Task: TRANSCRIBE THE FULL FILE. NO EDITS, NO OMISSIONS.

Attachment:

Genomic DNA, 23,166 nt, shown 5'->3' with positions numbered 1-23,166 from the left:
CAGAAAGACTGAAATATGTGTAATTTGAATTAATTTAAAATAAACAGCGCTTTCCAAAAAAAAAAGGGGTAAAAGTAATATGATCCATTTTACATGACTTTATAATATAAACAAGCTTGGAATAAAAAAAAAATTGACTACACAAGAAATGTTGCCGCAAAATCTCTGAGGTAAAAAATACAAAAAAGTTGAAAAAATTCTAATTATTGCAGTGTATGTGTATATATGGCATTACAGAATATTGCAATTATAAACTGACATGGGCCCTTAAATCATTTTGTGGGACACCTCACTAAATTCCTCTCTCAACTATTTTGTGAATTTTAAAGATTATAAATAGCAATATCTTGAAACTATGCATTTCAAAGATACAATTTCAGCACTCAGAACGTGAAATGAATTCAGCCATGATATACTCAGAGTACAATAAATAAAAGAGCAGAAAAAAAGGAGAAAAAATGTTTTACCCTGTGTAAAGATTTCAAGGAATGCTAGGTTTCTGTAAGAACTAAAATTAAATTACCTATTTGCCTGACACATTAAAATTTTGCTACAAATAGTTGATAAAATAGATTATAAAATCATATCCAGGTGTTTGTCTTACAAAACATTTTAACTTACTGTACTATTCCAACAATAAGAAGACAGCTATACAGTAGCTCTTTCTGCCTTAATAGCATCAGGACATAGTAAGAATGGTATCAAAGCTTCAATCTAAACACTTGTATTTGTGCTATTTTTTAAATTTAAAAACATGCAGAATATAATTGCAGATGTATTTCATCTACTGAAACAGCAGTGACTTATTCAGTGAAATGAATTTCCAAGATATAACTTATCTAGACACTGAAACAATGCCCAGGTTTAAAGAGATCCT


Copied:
Genomic DNA, 23,166 nt, shown 5'->3' with positions numbered 1-23,166 from the left:
CAGAAAGACTGAAATATGTGTAATTTGAATTAATTTAAAATAAACAGCGCTTTCCAAAAAAAAAAGGGGTAAAAGTAATATGATCCATTTTACATGACTTTATAATATAAACAAGCTTGGAATAAAAAAAAAATTGACTACACAAGAAATGTTGCCGCAAAATCTCTGAGGTAAAAAATACAAAAAAGTTGAAAAAATTCTAATTATTGCAGTGTATGTGTATATATGGCATTACAGAATATTGCAATTATAAACTGACATGGGCCCTTAAATCATTTTGTGGGACACCTCACTAAATTCCTCTCTCAACTATTTTGTGAATTTTAAAGATTATAAATAGCAATATCTTGAAACTATGCATTTCAAAGATACAATTTCAGCACTCAGAACGTGAAATGAATTCAGCCATGATATACTCAGAGTACAATAAATAAAAGAGCAGAAAAAAAGGAGAAAAAATGTTTTACCCTGTGTAAAGATTTCAAGGAATGCTAGGTTTCTGTAAGAACTAAAATTAAATTACCTATTTGCCTGACACATTAAAATTTTGCTACAAATAGTTGATAAAATAGATTATAAAATCATATCCAGGTGTTTGTCTTACAAAACATTTTAACTTACTGTACTATTCCAACAATAAGAAGACAGCTATACAGTAGCTCTTTCTGCCTTAATAGCATCAGGACATAGTAAGAATGGTATCAAAGCTTCAATCTAAACACTTGTATTTGTGCTATTTTTTAAATTTAAAAACATGCAGAATATAATTGCAGATGTATTTCATCTACTGAAACAGCAGTGACTTATTCAGTGAAATGAATTTCCAAGATATAACTTATCTAGACACTGAAACAATGCCCAGGTTTAAAGAGATCCT